Polite: adjetive
    1 a :  of, relating to, or having the characteristics of advanced culture
    b :  marked by refined cultural interests and pursuits especially in arts and belles lettres
    2 a :  showing or characterized by correct social usage
    b :  marked by an appearance of consideration, tact, deference, or courtesy
    c :  marked by a lack of roughness or crudities <polite literature>

– from Miram-Webster

Specifically I’m going to be focusing on the second definition, subdefinition b. “marked by an appearance of consideration, tact, deference, or courtesy.”

Please go get your own photo of someone so dear to you that you would consider violent action if anyone were rude or hurtful to them. If you don’t have a photo, picture sitting with them right now. Try to imagine every detail about them. What they wore. Their favorite food and beverage. The way they smile and laugh.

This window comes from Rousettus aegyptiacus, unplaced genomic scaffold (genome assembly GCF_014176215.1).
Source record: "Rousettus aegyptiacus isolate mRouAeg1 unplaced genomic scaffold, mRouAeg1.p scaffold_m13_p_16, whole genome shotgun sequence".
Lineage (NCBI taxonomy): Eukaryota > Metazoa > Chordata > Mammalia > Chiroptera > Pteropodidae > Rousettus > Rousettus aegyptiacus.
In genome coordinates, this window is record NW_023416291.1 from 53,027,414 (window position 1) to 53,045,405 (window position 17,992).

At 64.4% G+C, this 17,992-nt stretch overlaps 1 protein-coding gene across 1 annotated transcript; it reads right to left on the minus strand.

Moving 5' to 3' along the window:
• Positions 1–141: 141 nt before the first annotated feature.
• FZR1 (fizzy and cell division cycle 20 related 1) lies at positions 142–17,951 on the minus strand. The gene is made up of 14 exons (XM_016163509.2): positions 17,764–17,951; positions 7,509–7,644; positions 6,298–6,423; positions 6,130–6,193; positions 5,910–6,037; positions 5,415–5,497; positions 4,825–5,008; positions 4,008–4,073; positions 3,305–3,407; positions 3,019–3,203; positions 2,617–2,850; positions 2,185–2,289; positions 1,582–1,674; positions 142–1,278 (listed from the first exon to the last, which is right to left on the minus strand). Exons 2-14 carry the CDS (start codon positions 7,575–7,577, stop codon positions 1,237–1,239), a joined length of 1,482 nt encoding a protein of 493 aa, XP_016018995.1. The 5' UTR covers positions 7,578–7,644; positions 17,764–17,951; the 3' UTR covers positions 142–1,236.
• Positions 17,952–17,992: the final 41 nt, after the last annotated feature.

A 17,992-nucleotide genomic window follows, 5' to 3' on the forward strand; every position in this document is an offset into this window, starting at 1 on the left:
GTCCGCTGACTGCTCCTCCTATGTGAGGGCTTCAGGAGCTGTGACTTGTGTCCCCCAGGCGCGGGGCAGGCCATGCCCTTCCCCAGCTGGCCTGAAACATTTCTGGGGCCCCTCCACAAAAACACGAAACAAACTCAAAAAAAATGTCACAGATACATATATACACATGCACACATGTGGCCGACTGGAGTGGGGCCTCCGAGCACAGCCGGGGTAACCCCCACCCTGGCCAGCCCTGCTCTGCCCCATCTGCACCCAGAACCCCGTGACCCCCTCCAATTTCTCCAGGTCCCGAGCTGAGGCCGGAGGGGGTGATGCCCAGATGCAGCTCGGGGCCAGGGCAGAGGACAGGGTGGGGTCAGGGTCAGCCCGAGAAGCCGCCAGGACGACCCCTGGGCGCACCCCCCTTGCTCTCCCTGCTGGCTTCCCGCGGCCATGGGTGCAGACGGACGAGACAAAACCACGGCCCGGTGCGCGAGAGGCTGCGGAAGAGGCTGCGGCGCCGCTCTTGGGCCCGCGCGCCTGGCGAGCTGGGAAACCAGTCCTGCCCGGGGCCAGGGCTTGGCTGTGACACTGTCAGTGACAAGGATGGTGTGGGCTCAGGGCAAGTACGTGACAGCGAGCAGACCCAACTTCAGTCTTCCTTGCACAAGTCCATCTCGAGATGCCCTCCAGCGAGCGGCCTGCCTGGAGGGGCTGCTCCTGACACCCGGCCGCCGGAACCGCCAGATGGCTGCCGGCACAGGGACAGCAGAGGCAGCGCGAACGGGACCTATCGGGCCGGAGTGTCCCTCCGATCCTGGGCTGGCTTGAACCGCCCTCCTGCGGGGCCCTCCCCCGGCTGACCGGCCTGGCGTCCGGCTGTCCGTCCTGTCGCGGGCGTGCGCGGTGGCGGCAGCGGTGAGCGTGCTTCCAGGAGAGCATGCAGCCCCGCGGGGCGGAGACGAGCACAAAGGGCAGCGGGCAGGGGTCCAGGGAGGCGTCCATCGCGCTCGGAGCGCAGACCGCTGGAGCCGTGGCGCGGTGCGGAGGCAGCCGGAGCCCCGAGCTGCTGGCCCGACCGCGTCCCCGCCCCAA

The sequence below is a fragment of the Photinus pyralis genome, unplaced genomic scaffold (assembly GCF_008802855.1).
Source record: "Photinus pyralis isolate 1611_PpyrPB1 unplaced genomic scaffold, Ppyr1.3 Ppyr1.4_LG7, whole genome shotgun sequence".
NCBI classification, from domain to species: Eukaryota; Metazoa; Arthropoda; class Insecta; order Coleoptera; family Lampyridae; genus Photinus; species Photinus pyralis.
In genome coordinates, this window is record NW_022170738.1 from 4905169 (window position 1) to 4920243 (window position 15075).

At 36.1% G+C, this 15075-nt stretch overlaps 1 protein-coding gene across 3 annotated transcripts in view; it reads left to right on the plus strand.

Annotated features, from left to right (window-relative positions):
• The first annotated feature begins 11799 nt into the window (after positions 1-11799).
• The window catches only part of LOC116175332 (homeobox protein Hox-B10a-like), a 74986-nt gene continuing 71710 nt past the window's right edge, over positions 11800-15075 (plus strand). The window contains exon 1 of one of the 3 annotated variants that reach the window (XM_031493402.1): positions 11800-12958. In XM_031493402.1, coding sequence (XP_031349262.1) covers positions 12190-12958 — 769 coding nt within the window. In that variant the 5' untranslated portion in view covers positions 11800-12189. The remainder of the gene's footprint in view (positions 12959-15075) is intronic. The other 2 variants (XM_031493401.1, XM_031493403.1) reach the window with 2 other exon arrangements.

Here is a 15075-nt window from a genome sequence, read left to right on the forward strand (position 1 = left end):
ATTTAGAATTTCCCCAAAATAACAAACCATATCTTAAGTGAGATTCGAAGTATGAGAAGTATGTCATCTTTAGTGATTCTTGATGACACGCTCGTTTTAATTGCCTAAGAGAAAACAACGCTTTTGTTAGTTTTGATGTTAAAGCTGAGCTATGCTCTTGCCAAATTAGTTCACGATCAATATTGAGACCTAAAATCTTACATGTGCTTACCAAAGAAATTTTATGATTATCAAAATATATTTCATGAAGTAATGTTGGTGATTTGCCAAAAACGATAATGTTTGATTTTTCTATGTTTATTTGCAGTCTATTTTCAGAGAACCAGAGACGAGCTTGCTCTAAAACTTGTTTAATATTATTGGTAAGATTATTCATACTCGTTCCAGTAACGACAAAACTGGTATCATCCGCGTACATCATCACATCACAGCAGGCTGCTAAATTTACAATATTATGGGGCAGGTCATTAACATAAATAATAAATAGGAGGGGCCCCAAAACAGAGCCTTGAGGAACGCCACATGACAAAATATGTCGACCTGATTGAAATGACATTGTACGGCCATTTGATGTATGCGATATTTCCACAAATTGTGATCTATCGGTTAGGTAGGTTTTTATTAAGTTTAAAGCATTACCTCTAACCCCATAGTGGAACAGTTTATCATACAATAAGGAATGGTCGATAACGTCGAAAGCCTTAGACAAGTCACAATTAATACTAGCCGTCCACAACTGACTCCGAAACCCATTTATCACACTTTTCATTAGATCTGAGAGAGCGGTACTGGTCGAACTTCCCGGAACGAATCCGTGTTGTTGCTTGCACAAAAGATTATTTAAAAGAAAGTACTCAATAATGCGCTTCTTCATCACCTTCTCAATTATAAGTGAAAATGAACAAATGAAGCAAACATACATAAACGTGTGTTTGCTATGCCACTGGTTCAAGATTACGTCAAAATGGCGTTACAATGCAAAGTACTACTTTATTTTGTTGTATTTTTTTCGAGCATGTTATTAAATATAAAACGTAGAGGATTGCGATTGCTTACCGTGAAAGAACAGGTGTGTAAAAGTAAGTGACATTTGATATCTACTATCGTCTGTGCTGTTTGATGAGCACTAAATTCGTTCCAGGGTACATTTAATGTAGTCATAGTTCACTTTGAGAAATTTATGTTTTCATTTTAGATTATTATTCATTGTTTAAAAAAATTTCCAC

Go ahead. I’ll wait.

Now, pull up the last Facebook post you shared about the opposition of your particular political position/candidate in the last election. Imagine someone said something to your special person like that. How would you feel if someone spoke to your special person that way?

If you’re pro-Trump, imagine someone called your Grandmother a diaper wearing baby?

If you’re an anti-Trump person, imagine someone called your dear Grandmother an stupid, racist right to her face?

Annoyed? Angry? Outraged?

Would you actually say something like that to your own beloved person, whom you love and care about? Would you want someone to say that to someone whom you love and care about?

No? Good. 

I guess you have to ask yourself: what do you really want to do and how would you act and what would you do if you actually wanted to do that. Do you want to change someone’s mind? Has calling someone an idiot ever changed anyone’s mind in the history of humankind?